Knitted Abyss: “It’s almost a more intimate form of communication when you’re not bound by the structure of the songs because then you’re really feeling vibes.” Interview by Eliza Sarlos


“I think when we first started we wanted to make some real over the top psychedelic guitar duo thing. That was the idea,” says Lucy Phelan – one half of Knitted Abyss.

“It’s changed so much because when we started out, it was a little bit kind of folkie as well, and we had some sort of songs, and we’ve just really switched between songs and jams. Songs. Jams. And now we’ve introduced a virtual drummer,” continues Anna John, the other half – introducing me to their drum machine, aka the honorary third member of Knitted Abyss.

Come this winter, it’ll have been two years since their first show together, at Akemi, in the Blue Mountains, just outside Sydney. In that time, they’ve released two tapes (one on Lucy’s label, Intense Nest, and then last year’s Winter Barn cassette on Shawn Reed’ Night People label in the US), played a bunch of shows and steadily developed, through improvisation, a sound unique to their recordings – a sound that Reed describes as “a real hazy, foggy, nocturnal set of sounds for a new mutant world.” It’s a description not entirely aligned with what the two-piece started out with, but they’re happy to roll with it.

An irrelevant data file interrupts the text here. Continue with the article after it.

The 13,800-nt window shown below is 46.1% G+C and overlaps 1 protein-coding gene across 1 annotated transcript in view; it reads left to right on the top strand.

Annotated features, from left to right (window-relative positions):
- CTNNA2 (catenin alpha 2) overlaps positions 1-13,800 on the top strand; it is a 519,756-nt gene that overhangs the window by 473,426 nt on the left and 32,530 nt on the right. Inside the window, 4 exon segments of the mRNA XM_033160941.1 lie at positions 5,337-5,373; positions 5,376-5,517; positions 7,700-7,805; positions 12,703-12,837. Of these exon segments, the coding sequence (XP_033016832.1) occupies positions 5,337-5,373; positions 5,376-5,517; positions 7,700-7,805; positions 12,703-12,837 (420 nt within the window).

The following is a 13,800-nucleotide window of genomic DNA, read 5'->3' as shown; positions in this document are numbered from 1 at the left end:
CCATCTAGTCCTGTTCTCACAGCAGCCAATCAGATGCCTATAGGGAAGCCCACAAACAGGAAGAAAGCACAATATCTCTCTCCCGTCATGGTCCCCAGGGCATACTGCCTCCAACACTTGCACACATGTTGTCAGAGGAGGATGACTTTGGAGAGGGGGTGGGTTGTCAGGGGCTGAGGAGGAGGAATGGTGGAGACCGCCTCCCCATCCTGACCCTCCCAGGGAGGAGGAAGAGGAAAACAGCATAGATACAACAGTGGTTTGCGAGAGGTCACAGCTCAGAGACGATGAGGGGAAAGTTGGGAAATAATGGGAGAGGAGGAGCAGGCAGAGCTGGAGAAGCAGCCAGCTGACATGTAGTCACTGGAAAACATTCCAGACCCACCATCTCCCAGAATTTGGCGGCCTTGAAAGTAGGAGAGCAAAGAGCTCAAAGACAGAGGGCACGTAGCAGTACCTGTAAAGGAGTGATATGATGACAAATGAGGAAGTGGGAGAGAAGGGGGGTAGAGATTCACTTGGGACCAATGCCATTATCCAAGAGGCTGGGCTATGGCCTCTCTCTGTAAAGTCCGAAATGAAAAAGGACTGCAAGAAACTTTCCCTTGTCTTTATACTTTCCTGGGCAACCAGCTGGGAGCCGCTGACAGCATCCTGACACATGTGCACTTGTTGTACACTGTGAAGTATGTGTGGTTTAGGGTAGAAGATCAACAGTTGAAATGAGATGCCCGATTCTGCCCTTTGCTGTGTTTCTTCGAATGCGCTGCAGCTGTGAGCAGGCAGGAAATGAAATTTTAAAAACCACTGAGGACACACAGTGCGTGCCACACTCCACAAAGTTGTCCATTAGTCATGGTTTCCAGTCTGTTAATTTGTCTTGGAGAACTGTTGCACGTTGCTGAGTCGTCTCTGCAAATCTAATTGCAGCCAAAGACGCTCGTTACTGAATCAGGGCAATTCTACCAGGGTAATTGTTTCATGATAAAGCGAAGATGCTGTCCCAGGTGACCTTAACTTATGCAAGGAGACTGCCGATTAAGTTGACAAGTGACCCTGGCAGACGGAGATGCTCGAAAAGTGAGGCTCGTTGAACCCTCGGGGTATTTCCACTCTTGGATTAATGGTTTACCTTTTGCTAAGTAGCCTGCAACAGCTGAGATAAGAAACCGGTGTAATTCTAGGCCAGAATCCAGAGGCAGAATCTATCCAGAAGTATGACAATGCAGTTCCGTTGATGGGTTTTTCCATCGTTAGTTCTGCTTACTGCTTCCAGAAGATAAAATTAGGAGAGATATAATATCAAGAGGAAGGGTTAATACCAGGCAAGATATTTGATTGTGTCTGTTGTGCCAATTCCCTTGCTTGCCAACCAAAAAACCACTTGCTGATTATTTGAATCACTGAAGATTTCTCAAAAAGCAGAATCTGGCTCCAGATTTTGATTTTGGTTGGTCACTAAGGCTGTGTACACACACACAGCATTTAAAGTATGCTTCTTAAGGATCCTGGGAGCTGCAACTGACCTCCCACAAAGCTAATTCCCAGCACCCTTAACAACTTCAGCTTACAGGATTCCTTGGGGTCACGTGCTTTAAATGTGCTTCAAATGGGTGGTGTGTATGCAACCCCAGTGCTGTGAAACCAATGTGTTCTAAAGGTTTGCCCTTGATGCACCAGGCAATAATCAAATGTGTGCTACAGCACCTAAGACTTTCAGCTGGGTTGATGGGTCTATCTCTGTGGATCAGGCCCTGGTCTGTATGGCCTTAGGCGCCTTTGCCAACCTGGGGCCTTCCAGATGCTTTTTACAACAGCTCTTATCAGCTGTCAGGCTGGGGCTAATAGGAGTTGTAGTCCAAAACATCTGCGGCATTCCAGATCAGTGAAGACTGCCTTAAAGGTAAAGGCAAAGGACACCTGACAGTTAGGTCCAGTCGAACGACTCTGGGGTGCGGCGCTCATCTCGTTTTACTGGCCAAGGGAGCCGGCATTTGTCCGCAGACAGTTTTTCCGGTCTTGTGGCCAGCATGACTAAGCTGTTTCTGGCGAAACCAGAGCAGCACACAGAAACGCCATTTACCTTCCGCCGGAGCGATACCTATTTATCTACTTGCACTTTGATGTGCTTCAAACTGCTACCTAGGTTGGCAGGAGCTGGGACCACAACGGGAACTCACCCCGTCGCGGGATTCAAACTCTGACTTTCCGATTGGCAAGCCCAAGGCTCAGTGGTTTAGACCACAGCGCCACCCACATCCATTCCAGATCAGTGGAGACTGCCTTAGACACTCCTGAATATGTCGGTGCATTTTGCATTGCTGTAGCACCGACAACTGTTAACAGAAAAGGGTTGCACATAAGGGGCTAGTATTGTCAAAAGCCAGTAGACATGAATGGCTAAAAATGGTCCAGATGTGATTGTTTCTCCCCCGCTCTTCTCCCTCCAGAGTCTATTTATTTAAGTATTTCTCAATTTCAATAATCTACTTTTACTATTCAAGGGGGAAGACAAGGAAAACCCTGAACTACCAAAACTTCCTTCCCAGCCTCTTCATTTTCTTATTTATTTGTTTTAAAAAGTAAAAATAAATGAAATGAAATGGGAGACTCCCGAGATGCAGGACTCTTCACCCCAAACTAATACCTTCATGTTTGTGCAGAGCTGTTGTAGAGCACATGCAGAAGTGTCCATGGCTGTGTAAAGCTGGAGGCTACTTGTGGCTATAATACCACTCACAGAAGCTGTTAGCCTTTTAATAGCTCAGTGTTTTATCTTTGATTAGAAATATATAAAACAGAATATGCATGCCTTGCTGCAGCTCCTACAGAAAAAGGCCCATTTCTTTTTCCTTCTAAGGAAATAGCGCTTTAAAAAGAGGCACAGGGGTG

“Pretty much from the first jam, I remember thinking, ‘Oh, this is really awesome,’ and that it just worked. We talked about being a trippy guitar duo – we both just wanted to play guitar and have lots of pedals and stuff, and play around with them,” Lucy recalls. “And primarily we’ve kind of kept with that psychedelic, improvised vibe.”

Anna agrees: “That’s exactly what it was: trippy guitar duo. Trippy guitar.”

The past tense is apt. Their collective music making has found nuanced guitar sounds to develop, explore and expand within the boundaries dictated by two guitars, a tonne of pedals and the dynamic structure that a jam – intensely built – necessitates.